Let’s get this part out of the way: making a living as a DIY musician is tough. Even with all the avenues that have opened up for us in recent years (i.e., the Internet, digital recording, YouTube and social networking), relatively few DIY musicians have built a big enough fan base to support their careers on a full-time basis. Even fewer become rich doing it.
Yes, being a DIY musician is tough; but that does not mean it is not doable, or that you can’t have fun with the work. There are many indie musicians who make a comfortable living with their music, and not through pure dumb luck or by being “discovered,” or anything like that. Their secret? They think outside the box, and they don’t limit themselves to one income stream.
If you look at your musical career one-dimensionally—that is, if you are only trying to make a living through selling your records, or through live gigs, or something similar—then it will probably not take long for you to get disillusioned, or exhausted, or both. But if you keep your eyes open to other possibilities for generating income, you may be able to combine income streams to the point that your “day job” becomes the supplementary income, rather than the other way around. If you continue to grow those multiple income streams, eventually you may find you no longer need your “day job”—and voila! You are now making a full-time income through music.
It’s not impossible. Creative-thinking DIY musicians do it all the time. It will look different for everyone, so the key is to focus on your own strengths and interests, and figure out a strategy that will work for you personally. So this post is meant to serve as something of a brainstorm—just throwing some ideas out there for you to ponder as far as generating multiple income streams.
There are actually very few artists of any stripe who have not at some point supplemented their income through teaching. A lot of DIY musicians I know have made a “day job” of this, and they actually enjoy it. The good thing is that there is almost always a market for this—people always want to learn music, or want their kids to learn—and you don’t necessarily need a college degree to do it. If you are particularly creative and/or have some sort of musical specialty, you might even be able to expand beyond private lessons into group sessions, like seminars or even online webinars. These can be especially lucrative because you have more people paying you for the same amount of time spent in teaching.
We’ve talked about this in other posts, but visual media (i.e., commercials, films, trailers and TV shows) are always looking for new music these days, and they don’t always have the budget to license famous hit tracks. Getting your songs placed in this way is not only a great way to advertise your stuff to the public, but when you get a song placement, payment is immediate and often very good. You might start by uploading some of your music to a sound library, or reaching out to music supervisors or agents to find out how to submit material.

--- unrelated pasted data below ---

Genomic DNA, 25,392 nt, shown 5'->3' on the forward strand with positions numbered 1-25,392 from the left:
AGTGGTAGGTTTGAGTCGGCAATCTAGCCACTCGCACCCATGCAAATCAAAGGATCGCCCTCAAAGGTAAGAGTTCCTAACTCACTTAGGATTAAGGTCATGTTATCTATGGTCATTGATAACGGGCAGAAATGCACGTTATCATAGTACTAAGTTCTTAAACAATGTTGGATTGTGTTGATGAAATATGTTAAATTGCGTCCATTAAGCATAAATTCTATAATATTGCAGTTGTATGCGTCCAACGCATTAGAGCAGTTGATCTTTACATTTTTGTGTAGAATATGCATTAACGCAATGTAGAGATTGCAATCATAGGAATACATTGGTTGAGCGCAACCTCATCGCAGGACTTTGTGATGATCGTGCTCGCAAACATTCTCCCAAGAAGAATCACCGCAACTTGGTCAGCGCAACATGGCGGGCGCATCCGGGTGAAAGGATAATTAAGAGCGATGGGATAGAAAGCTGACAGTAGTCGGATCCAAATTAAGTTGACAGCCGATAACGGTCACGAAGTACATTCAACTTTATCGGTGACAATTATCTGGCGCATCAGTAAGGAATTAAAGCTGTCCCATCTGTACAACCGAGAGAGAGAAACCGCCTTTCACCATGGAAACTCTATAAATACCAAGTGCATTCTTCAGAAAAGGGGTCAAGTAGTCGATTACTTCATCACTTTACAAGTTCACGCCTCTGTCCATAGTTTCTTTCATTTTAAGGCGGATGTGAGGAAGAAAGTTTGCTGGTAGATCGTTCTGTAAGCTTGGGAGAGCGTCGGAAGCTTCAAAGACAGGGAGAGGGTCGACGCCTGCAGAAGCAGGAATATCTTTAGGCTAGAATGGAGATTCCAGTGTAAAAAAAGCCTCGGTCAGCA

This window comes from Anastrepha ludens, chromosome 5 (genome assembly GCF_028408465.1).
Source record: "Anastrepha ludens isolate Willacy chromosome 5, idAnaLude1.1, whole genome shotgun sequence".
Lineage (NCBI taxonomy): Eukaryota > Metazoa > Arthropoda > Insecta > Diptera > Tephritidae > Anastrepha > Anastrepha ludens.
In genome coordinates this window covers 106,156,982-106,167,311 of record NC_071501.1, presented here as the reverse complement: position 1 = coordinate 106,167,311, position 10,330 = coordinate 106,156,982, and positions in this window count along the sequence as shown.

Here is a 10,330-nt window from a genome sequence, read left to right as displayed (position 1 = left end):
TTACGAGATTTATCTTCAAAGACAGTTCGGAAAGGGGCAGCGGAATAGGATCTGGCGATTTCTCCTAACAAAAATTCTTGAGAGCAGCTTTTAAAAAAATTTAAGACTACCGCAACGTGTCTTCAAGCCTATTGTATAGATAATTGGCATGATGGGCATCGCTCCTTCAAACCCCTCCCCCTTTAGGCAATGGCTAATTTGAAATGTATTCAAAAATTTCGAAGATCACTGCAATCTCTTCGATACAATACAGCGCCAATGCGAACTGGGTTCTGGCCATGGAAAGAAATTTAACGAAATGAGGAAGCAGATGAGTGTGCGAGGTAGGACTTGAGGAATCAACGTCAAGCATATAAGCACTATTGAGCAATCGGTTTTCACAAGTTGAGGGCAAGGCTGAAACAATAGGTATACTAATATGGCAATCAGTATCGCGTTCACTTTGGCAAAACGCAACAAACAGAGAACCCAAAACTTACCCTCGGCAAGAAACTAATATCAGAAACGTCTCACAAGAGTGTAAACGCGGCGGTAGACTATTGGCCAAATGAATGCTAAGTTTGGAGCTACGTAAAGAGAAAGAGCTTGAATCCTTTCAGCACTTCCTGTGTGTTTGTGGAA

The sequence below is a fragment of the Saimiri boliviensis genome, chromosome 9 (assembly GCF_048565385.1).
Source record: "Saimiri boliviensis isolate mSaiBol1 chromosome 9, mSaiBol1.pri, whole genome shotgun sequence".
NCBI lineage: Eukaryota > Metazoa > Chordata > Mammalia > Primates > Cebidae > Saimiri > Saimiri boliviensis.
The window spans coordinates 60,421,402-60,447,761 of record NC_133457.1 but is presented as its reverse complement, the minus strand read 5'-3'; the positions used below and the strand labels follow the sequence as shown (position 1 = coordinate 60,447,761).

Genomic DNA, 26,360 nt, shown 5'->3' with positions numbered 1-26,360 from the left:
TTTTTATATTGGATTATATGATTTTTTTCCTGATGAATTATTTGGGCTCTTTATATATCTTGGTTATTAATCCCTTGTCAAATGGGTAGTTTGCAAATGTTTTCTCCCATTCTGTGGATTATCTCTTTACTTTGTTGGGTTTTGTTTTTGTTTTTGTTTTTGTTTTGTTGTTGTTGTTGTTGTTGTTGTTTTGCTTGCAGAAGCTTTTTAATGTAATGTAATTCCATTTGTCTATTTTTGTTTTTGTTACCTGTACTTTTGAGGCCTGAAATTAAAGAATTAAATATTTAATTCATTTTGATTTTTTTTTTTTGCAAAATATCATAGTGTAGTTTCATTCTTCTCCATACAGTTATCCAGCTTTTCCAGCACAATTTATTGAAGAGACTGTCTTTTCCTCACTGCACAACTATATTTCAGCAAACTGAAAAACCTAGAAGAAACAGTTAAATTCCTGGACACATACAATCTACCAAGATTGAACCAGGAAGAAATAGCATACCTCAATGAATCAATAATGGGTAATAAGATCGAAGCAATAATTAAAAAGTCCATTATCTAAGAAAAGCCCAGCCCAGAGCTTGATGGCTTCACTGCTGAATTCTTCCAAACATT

If your music would play well online, and if you can perform it in an interesting manner—and if you’re a good networker—consider becoming a YouTube partner and posting your songs there. Once you reach a threshold of viewers, you start generating income from ad revenues. Most people don’t get rich doing this (although an increasing number of people do), but once the ball is rolling you can get extra money in your pocket monthly. You can even get creative and parlay your viewers into other music and merch sales by pointing them to other websites where these products are offered. Just make sure you understand and abide by the YouTube guidelines.
DO ALTERNATIVE LIVE PERFORMANCES
These days, there are more ways to perform live than by booking a venue and trying to get people to come. A lot of DIY musicians supplement their incomes by doing house concerts, for example. This can be a great supplement because most or all of the money generated is yours, and if you do it on a donation basis, you might even make more money than if you charged for tickets. Another popular alternative is to stream a live performance on the Internet by Ustream, Justin.tv, or similar streaming service, where you can engage your fans, get them involved, offer subscriptions, advertise merch and much more. Again, get creative, and you might be surprised with what you come up with.
Are you a good songwriter or composer? Have you thought of offering your songwriting services directly to your fans? You might be surprised at how many of them want a special song written for a wedding, funeral, or other occasion, and are willing to pay you to write it. Let your fans know you offer this as a service, and see what happens.
These are just a few examples of ways you can multiply your income streams as a DIY musician; there are numerous other possibilities, including special merchandise and packaging, special subscriptions offered to your more diehard fans, affiliate programs like Amazon and iTunes, and some that you might come up with that others haven’t even thought of yet. The key is not to limit yourself to one or two things, but stay open to possibilities. The more income streams you can open up and maintain, the better your odds for being able to quit that day job to become a full-time DIY musician.